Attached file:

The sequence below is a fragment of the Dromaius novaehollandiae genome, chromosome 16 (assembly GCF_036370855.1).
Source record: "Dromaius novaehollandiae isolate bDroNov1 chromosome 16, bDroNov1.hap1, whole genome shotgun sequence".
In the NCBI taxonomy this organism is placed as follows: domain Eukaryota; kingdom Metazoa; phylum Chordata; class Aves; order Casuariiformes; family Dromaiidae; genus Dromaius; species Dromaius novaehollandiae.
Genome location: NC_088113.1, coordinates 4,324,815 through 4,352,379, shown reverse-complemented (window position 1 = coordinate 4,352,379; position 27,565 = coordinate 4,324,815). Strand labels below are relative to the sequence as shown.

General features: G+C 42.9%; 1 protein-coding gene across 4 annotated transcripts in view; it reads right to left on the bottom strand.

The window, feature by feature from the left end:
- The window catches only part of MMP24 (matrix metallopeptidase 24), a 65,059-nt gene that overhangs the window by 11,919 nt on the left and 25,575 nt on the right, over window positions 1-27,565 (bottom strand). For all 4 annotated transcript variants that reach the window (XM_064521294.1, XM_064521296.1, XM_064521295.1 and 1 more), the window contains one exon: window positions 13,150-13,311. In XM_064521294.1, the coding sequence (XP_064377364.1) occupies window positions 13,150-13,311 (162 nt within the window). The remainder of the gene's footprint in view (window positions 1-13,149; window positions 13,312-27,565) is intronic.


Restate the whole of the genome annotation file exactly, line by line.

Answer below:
The sequence below is a fragment of the Dromaius novaehollandiae genome, chromosome 16 (assembly GCF_036370855.1).
Source record: "Dromaius novaehollandiae isolate bDroNov1 chromosome 16, bDroNov1.hap1, whole genome shotgun sequence".
In the NCBI taxonomy this organism is placed as follows: domain Eukaryota; kingdom Metazoa; phylum Chordata; class Aves; order Casuariiformes; family Dromaiidae; genus Dromaius; species Dromaius novaehollandiae.
Genome location: NC_088113.1, coordinates 4,324,815 through 4,352,379, shown reverse-complemented (window position 1 = coordinate 4,352,379; position 27,565 = coordinate 4,324,815). Strand labels below are relative to the sequence as shown.

General features: G+C 42.9%; 1 protein-coding gene across 4 annotated transcripts in view; it reads right to left on the bottom strand.

The window, feature by feature from the left end:
- The window catches only part of MMP24 (matrix metallopeptidase 24), a 65,059-nt gene that overhangs the window by 11,919 nt on the left and 25,575 nt on the right, over window positions 1-27,565 (bottom strand). For all 4 annotated transcript variants that reach the window (XM_064521294.1, XM_064521296.1, XM_064521295.1 and 1 more), the window contains one exon: window positions 13,150-13,311. In XM_064521294.1, the coding sequence (XP_064377364.1) occupies window positions 13,150-13,311 (162 nt within the window). The remainder of the gene's footprint in view (window positions 1-13,149; window positions 13,312-27,565) is intronic.